Lawrence Nitz, Faculty, Department of Political Science, UH Mānoa

Lawrence Nitz

Office: Saunders 633A
Telephone: 1 (808) 956-8665

Browse My Publications:

Google Scholar
UH Award Winner

CSS Excellence in Application Award (2017)


I was attracted to politics as an activity because of the engagement it gave me, far beyond school and local work. I was attracted to the profession in part because the courses were fun--after all, my first course was during the Cuban revolution. And, in part, political science was a refuge from the pre-med students who populated the basic sciences. It seemed that political science students actually wanted to know what was happening!


  • PhD, Political Science, Minor Psychology, Michigan State University, 1969
  • MA, Political Science, Michigan State University, 1965
  • AB, Political Science, University of Michigan, 1963


  • POLS 130: Introduction to American Politics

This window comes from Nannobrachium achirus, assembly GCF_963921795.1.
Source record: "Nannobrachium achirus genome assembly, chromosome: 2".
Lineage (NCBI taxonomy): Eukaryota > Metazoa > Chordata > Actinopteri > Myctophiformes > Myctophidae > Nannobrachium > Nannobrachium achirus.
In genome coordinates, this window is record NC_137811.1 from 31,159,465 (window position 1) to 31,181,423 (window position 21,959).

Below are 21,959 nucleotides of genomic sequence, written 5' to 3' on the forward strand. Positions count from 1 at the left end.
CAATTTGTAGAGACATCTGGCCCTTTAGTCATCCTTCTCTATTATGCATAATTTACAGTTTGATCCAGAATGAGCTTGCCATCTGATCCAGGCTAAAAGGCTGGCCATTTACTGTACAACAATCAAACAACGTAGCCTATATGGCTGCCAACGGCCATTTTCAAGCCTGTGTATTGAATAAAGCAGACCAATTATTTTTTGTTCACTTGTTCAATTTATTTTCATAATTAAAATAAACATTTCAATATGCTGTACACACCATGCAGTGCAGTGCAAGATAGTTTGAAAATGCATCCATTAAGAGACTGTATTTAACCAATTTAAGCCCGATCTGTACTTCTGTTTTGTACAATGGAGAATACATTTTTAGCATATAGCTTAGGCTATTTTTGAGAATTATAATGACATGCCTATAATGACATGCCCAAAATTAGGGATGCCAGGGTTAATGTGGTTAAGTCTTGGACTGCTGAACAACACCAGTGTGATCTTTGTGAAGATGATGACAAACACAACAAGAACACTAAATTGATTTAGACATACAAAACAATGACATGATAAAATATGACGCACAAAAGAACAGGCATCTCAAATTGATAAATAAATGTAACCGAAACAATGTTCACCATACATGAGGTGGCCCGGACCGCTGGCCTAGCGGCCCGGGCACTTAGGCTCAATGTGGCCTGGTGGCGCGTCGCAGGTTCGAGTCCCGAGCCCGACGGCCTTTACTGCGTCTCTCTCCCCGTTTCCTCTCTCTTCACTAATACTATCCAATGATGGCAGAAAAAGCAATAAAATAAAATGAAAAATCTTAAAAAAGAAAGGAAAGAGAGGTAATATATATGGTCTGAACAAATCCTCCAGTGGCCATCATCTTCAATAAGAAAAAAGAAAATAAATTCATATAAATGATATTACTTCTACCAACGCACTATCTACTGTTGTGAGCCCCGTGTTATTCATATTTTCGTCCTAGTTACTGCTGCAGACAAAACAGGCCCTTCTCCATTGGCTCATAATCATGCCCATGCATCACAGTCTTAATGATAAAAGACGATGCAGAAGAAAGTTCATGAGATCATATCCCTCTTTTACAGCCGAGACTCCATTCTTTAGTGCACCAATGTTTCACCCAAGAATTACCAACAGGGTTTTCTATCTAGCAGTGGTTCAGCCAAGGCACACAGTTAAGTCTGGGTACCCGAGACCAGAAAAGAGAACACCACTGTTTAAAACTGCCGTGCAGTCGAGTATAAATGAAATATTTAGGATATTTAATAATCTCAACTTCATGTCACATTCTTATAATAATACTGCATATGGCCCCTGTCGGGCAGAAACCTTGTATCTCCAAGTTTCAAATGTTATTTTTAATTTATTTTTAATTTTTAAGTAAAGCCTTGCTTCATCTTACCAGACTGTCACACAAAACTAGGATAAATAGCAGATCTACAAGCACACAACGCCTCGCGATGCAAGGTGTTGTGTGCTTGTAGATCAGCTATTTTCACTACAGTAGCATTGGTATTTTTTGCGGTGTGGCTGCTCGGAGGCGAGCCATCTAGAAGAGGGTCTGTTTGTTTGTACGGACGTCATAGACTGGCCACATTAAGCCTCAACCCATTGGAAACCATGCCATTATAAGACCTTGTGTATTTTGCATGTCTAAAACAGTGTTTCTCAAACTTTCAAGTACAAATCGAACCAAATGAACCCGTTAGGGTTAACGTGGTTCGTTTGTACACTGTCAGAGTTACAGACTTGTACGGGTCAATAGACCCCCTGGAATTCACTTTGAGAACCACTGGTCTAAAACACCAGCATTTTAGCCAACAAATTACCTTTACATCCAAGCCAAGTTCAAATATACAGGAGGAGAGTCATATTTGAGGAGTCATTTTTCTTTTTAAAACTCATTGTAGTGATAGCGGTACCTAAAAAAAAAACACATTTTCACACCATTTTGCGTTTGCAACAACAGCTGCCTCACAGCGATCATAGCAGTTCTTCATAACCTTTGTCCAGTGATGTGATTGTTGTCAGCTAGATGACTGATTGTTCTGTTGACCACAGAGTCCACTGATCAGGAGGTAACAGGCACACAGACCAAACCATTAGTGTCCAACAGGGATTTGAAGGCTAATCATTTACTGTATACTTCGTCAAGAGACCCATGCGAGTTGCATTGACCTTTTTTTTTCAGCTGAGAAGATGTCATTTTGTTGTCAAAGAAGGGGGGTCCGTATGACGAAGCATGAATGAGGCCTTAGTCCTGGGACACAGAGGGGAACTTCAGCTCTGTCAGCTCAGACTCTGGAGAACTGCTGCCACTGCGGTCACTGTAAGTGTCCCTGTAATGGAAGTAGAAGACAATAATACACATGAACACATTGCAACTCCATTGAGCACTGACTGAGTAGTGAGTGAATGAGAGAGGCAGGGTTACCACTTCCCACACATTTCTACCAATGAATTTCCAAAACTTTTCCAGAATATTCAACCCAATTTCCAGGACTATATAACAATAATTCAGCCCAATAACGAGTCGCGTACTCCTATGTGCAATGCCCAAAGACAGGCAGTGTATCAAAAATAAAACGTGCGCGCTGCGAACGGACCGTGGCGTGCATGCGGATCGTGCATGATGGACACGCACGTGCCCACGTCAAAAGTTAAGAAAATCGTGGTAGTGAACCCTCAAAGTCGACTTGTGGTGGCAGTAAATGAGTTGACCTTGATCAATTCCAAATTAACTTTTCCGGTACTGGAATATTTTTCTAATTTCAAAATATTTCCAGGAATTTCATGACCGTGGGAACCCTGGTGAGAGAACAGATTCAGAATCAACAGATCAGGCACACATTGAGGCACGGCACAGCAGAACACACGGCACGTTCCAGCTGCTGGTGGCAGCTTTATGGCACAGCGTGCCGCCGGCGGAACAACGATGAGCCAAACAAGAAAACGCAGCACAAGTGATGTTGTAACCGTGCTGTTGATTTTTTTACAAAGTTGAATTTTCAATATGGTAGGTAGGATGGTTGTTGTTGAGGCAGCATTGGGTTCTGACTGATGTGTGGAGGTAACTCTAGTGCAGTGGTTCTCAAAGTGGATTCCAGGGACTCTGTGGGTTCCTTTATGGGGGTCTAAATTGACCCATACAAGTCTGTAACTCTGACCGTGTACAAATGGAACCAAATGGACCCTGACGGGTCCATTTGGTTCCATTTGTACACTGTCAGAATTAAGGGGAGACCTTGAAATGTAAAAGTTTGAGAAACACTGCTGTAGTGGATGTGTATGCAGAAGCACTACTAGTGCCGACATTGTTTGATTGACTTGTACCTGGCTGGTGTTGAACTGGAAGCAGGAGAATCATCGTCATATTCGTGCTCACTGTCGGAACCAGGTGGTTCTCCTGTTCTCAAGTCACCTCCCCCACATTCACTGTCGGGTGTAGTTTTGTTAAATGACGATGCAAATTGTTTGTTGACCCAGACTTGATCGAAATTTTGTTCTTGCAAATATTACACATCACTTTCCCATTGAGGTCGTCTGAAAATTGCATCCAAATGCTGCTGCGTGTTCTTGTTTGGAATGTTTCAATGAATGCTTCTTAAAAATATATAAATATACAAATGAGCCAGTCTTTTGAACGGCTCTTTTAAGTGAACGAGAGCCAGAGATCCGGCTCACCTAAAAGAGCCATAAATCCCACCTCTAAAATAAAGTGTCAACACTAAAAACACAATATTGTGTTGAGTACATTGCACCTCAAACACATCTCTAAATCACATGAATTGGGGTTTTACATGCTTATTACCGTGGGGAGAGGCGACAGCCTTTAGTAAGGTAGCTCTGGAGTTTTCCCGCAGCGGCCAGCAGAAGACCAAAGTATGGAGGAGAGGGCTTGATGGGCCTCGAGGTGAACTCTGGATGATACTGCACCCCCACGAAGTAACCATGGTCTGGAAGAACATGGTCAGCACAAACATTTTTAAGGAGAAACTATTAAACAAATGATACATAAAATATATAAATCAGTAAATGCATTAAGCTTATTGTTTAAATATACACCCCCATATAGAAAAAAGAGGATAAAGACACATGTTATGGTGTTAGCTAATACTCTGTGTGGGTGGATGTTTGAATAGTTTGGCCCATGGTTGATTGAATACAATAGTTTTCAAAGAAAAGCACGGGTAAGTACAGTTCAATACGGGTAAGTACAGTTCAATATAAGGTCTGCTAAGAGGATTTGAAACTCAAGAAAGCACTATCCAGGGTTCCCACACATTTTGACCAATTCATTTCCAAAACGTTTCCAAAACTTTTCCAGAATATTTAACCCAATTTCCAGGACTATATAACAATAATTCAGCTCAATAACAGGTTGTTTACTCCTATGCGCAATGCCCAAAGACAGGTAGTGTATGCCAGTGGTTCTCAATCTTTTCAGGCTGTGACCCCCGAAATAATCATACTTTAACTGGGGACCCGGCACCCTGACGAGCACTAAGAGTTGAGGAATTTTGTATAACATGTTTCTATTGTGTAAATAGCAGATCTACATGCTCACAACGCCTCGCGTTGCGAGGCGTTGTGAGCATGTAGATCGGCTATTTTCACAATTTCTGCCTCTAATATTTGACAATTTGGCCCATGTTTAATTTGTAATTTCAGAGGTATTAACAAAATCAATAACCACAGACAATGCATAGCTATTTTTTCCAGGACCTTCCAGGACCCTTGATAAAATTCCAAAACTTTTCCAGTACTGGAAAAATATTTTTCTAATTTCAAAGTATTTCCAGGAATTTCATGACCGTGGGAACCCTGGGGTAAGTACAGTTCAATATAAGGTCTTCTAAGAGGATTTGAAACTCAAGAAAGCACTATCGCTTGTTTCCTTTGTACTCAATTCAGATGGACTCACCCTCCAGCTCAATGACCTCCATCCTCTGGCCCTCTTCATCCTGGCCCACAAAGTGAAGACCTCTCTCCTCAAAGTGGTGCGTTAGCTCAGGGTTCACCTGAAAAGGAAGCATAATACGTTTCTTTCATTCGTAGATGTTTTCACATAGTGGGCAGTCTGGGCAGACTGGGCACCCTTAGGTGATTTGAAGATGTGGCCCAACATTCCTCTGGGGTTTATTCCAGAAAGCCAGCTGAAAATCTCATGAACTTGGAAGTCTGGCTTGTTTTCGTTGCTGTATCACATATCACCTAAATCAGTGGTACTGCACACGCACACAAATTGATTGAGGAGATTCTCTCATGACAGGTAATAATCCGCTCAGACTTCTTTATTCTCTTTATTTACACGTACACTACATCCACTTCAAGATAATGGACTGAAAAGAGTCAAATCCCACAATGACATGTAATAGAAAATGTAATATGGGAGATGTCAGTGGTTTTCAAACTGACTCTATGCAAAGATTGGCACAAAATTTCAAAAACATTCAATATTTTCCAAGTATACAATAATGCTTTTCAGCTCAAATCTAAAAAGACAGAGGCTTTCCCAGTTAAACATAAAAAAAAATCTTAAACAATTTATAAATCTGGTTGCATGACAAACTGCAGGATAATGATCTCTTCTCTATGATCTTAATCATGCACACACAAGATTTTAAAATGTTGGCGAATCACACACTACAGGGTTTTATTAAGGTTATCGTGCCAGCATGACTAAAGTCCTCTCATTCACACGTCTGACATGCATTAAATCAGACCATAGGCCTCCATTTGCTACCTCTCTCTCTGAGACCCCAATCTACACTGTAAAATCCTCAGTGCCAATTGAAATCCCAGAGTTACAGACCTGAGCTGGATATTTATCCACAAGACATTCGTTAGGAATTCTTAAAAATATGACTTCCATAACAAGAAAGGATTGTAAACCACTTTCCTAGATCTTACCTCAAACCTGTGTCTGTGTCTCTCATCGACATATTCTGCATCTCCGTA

• POLS 381: Administration and Society
  • POLS 385: American Politics
  • POLS 390: Political Inquiry and Analysis
  • POLS 402: Legislative Internship
  • POLS 403: Community Internship
  • POLS 405: Executive Internship
  • POLS 408: Mānoa Undergraduate Congressional Fellowship Internship Seminar


I have been engaged in the legislative process for over thirty years. Most of my work has been in the evaluation of financing programs for long-term care. I have worked on three proposals for social insurance packages that would provide a year or more of benefits to Hawai’i residents who become sufficiently disabled as they age to need personal assistance with several activities of daily living (That is a gussied-up expression for getting out of bed, moving from bed to chair, going to the bathroom and so forth.) The financing mechanisms have been designed as social insurance programs with broad participation. This work has brought me close to the committee and bill-drafting processes on which legislatures depend. Recent research focuses on financial protection for the vulnerable.

Community Engagement

For over thirty years I have worked with the Hawaiʻi Legislative Internship program. Ten years ago, the program was expanded with larger scholarships, and the addition of full-time scholarships for interns working Hawaii's Washington, D.C. congressional offices. I plan to continue this work in the future.